Results for 'Alberto Papafava'

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  1. Tra Essere E Inconscio: Appunti Per Una Interpretazione Differenziale Dell'essere.Alberto Papafava - 2005 - Il Poligrafo.
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  2.  30
    Alberto Wagner de Reyna, Filósofo.Alberto Buela - 2001 - Utopía y Praxis Latinoamericana 6 (13):130-135.
    In order to present the philosopher Alberto Wagner de Reyna, we must first understand his life, then his work, and finally the force of his ideas; especially those which establish him within the history of philosophical ideas. This paper presents a synthesis of the conversation that the author..
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  3.  44
    Alberto Bondolfi, Zurich.Bondolfi Alberto - 1999 - Ethik in der Medizin 11 (2):65-78.
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  4. El vídeo-clip etnorreflexivo de Alberto Cardín: una introducción y un apéndice.Alberto Hidalgo Tuñón - 1992 - El Basilisco 12:24-29.
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  5.  3
    Conversando con Alberto Ciria.Alberto Ciria & Alejandro Rojas - 2017 - Claridades. Revista de Filosofía 7 (1):107-128.
    Conversación entre Alberto Ciria, ganador del premio anual 2015 a la promoción de la filosofía y la cultura en Málaga que entrega FICUM, y Alejandro Rojas en torno a la pregunta ¿qué es para ti la filosofía?
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  6.  37
    How Ficta Follow Fiction.Alberto Voltolini - 2006 - Springer.
    This book presents a novel theory of fictional entities which is syncretistic insofar as it integrates the work of previous authors. It puts forward a new metaphysical conception of the nature of these This This book presents a novel theory of fictional entities which is syncretistic insofar as it integrates the work of previous authors. It puts forward a new metaphysical conception of the nature of these entities, according to which a fictional entity is a compound entity built up from (...)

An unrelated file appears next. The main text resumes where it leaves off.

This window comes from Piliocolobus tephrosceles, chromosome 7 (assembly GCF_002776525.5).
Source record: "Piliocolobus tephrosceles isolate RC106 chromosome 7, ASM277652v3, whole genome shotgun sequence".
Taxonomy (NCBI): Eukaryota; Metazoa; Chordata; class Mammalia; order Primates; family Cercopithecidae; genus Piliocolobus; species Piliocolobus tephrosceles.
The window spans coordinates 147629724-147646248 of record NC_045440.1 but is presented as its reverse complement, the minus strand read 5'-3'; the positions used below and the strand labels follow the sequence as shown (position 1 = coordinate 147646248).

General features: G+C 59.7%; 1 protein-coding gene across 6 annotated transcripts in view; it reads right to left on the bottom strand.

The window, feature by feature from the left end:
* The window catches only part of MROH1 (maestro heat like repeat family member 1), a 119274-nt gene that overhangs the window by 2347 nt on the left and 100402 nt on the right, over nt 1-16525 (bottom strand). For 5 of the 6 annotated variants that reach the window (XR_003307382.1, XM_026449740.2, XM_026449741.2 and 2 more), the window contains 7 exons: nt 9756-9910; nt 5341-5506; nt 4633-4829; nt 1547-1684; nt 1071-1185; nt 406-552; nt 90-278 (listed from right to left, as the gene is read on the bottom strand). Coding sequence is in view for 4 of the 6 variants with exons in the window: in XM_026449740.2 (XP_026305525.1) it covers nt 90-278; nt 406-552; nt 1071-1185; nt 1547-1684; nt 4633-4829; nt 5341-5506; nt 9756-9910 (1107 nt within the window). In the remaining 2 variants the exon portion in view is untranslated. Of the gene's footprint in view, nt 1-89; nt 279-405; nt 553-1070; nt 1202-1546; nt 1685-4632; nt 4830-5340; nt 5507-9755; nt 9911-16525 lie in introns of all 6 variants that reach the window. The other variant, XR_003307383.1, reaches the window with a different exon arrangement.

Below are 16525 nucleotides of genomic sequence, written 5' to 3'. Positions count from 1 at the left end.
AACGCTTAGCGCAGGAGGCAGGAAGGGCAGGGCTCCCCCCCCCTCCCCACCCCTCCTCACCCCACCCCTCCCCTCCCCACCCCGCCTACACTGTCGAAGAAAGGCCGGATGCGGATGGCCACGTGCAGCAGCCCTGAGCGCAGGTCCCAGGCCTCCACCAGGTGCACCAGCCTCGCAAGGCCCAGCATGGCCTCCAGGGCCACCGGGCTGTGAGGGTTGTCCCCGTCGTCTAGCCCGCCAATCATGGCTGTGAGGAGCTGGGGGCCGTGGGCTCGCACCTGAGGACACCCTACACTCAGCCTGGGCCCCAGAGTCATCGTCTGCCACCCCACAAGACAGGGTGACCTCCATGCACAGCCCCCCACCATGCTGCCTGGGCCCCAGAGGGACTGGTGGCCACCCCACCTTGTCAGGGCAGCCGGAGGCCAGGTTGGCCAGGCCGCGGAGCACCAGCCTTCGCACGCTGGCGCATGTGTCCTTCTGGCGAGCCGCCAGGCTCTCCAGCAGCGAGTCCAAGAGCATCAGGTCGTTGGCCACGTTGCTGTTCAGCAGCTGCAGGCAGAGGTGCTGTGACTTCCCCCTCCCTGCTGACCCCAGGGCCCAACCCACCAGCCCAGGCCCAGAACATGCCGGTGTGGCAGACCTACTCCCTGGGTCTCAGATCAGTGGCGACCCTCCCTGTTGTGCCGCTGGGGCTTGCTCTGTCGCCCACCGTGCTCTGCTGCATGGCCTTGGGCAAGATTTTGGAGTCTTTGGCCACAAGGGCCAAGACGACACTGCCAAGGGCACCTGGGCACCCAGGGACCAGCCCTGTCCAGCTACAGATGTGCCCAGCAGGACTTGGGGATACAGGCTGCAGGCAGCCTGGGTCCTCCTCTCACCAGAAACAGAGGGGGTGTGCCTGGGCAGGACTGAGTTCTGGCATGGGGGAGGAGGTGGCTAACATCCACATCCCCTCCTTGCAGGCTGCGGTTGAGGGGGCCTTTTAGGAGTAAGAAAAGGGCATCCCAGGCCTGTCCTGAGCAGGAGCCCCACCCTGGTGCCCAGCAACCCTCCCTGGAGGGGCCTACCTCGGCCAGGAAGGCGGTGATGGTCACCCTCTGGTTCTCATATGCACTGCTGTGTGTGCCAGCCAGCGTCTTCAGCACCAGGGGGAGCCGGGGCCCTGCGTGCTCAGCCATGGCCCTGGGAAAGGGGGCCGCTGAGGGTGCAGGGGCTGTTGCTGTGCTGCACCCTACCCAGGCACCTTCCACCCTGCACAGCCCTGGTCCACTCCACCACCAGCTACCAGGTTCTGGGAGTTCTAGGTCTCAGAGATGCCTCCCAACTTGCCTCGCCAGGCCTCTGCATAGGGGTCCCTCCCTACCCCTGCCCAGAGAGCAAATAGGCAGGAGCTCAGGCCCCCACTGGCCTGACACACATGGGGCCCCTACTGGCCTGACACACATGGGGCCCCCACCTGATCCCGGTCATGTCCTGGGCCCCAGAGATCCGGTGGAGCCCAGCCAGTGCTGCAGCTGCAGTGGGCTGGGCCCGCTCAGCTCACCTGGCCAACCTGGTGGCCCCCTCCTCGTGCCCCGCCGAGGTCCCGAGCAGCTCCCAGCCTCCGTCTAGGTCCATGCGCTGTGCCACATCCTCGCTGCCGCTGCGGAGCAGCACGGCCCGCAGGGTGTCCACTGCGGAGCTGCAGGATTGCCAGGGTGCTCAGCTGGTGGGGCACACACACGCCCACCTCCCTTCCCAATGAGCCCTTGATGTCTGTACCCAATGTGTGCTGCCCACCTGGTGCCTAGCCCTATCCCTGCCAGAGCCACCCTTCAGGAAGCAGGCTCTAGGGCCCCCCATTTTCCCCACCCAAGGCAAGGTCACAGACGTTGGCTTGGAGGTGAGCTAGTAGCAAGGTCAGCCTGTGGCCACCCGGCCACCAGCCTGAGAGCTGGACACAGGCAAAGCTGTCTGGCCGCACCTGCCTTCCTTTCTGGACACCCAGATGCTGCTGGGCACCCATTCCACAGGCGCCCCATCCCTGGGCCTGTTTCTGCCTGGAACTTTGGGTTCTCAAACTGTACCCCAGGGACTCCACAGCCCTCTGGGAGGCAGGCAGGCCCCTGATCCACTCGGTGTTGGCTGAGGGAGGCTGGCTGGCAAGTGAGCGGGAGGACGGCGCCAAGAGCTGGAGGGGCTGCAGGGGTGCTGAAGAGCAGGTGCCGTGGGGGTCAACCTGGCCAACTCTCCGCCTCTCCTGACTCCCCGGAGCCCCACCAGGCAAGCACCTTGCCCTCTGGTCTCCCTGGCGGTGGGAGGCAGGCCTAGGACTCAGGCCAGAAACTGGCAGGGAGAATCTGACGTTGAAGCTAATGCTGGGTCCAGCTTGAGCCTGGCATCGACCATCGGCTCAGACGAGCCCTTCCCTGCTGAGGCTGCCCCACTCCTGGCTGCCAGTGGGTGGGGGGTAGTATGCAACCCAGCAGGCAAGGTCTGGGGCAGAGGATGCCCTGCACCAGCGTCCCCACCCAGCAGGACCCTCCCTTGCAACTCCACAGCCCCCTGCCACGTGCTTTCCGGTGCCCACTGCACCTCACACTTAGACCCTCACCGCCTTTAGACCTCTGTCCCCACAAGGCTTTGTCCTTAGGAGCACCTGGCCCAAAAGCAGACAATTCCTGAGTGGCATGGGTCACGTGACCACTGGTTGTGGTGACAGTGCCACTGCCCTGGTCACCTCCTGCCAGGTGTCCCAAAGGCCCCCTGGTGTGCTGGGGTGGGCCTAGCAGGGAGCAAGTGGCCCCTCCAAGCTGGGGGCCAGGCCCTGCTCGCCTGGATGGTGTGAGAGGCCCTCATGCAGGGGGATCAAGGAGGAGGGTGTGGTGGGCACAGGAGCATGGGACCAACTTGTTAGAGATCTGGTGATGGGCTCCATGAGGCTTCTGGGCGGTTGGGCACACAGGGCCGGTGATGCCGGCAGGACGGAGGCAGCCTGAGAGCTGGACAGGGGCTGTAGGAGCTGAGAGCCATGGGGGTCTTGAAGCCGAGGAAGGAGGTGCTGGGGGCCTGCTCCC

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  7. Leibniz on Innate Ideas and Kant on the Origin of the Categories.Alberto Vanzo - 2018 - Archiv für Geschichte der Philosophie 100 (1):19-45.
    In his essay against Eberhard, Kant denies that there are innate concepts. Several scholars take Kant’s statement at face value. They claim that Kant did not endorse concept innatism, that the categories are not innate concepts, and that Kant’s views on innateness are significantly different from Leibniz’s. This paper takes issue with those claims. It argues that Kant’s views on the origin of the intellectual concepts are remarkably similar to Leibniz’s. Given two widespread notions of innateness, the dispositional notion and (...)
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  8. The Theatre of Producation: Philosophy and Individuation Bewteen Kant and Deleuze.Alberto Toscano - 2005 - Palgrave-Macmillan.
    This book provides both a historical analysis of the philosophical problem of individuation, and a new trajectory in its treatment. Drawing on the work of Gilles Deleuze, as well as C.S. Peirce and the lesser-known Gilbert Simondon, Alberto Toscano takes the problem of individuation, as reconfigured by Kant and Nietzsche, into the realm of modernity, providing a unique and vibrant contribution to contemporary debates in European philosophy.
     
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  9. Kant on Empiricism and Rationalism.Alberto Vanzo - 2013 - History of Philosophy Quarterly 30 (1):53-74.
    Several scholars have criticized the histories of early modern philosophy based on the dichotomy of empiricism and rationalism. They view them as overestimating the importance of epistemological issues for early modern philosophers (epistemological bias), portraying Kant's Critical philosophy as a superior alternative to empiricism and rationalism (Kantian bias), and forcing most or all early modern thinkers prior to Kant into the empiricist or rationalist camps (classificatory bias). Kant is often said to be the source of the three biases. Against this (...)
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  10. Fernando & Evangeline Alberto, Manuel Vicente Pangilinan; On Mentors and Protegees.Ernesto Alberto - 2010 - Budhi: A Journal of Ideas and Culture 14 (2 & 3):241-244.
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  11. Alberto Moreno, "¿Qué es la Lógica Matemática?".Jose Alberto Coffa - 1967 - Critica 1 (3):104.
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  12. Alberto Pala: Filosofo Laico, Appassionato Delle Scienze: Studi E Testimonianze Nel 90o Dalla Nascita.Bruno Maiorca & Alberto Pala (eds.) - 2013 - Cuec.
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  13.  24
    Capètulo II santo Alberto Magno (ca. 1200-1280).Magno Santo Alberto - 1977 - Nova Et Vetera 52:120.
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  14. From Empirics to Empiricists.Alberto Vanzo - 2014 - Intellectual History Review 24 (4):517-538.
    Although the notion of empiricism looms large in many histories of early modern philosophy, its origins are not well understood. This paper aims to shed light on them. It examines the notions of empirical philosopher, physician, and politician that are employed in a range of seventeenth- and eighteenth-century texts, alongside related notions (e.g. "experimental philosophy") and methodological stances. It concludes that the notion of empiricism used in many histories of early modern thought does not have pre-Kantian origins. It first appeared (...)